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# Math Building Blocks

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A grid that uses symbols instead of colors

Some learners may need or prefer to use a grid that does not rely on colors. The principal is the same as before. Each symbol is matched with a particular number.

An article showing another way to introduce the Math Building Blocks

Introduce the *Math Building Blocks *by guiding students to build natural numbers consecutively beginning at 2. Whenever possible, students use blocks that they have already 'created' to build each new number. Otherwise, they invent a new block. The link takes you to a page on the National Council of Teachers of Mathematics website where NCTM members can download an article I wrote on the subject in the October 2009 issue of *Mathematics Teaching in the Middle School.*

Sieve of Eratosthenes animations

Download and play these movies showing a way to build prime factorizations using a modified form of the Sieve of Eratosthenes based on the *Math Building Blocks. *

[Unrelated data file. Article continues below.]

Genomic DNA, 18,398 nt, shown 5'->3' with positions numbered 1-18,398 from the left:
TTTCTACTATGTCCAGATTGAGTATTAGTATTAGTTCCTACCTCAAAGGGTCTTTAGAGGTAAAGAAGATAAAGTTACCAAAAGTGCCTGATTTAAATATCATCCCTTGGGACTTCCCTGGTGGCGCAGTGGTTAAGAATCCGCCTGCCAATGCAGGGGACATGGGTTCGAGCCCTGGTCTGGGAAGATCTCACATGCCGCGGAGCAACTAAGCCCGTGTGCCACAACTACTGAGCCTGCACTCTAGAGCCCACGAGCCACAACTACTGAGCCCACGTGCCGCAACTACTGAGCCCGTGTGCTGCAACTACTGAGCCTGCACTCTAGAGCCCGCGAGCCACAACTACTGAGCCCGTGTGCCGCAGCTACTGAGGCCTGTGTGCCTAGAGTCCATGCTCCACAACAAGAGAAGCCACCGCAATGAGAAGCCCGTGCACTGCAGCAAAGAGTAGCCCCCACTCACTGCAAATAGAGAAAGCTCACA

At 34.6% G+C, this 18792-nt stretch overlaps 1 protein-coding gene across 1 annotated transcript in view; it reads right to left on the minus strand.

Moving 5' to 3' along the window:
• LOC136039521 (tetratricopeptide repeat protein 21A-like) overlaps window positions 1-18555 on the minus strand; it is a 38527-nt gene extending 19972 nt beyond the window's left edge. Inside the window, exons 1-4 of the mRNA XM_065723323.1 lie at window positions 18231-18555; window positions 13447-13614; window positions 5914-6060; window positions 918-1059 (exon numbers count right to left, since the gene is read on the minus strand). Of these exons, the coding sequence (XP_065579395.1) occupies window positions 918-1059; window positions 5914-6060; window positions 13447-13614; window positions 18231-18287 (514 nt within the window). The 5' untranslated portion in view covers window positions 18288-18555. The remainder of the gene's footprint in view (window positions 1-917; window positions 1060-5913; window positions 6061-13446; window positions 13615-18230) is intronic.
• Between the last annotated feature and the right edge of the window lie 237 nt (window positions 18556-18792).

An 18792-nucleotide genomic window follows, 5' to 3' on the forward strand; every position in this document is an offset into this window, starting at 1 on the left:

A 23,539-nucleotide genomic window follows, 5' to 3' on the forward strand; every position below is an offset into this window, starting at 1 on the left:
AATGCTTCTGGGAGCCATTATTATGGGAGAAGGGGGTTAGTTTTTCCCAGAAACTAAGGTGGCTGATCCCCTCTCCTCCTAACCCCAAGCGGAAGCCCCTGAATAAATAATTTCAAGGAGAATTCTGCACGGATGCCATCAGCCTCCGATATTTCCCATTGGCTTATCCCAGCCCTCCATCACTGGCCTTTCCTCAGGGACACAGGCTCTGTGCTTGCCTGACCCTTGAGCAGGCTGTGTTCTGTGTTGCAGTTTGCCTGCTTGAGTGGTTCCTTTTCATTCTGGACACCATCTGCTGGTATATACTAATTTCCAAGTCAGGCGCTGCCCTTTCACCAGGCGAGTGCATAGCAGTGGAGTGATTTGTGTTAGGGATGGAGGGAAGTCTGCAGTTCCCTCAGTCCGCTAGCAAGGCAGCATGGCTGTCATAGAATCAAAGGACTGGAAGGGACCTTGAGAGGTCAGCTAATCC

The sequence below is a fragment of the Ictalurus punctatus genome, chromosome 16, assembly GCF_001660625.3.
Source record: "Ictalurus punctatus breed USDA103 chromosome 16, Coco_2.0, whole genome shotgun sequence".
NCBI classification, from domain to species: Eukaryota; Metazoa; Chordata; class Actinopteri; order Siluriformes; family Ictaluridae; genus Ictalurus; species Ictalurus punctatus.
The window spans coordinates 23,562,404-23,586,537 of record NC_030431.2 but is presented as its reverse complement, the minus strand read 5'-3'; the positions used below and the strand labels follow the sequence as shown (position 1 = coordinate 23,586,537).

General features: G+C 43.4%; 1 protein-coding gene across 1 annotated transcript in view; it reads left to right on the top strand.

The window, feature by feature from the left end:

*Prime Out *is a prime factorization game that I wrote for the *Math Building Blocks *at around the same time that I wrote the article above (back in about 2009).* *It's a bit dated now in terms of both appearance and functionality, but it still works—so I thought I'd share it with you anyway. My students enjoyed playing it, and it develops both computation and reasoning skills.

A very large prime factorization grid

I thought it would be cool to have a picture of all prime factorizations for numbers through 1000. (You can decide if this is crazy or not!) I created a 32 by 32 grid. The file is a pdf document, and you will need to zoom in quite a bit to see what it really looks like. A print shop should be able to take the pdf and make a large copy of it if you want something physical to look at (or hang up). 3 ft by 3 ft works well for me.

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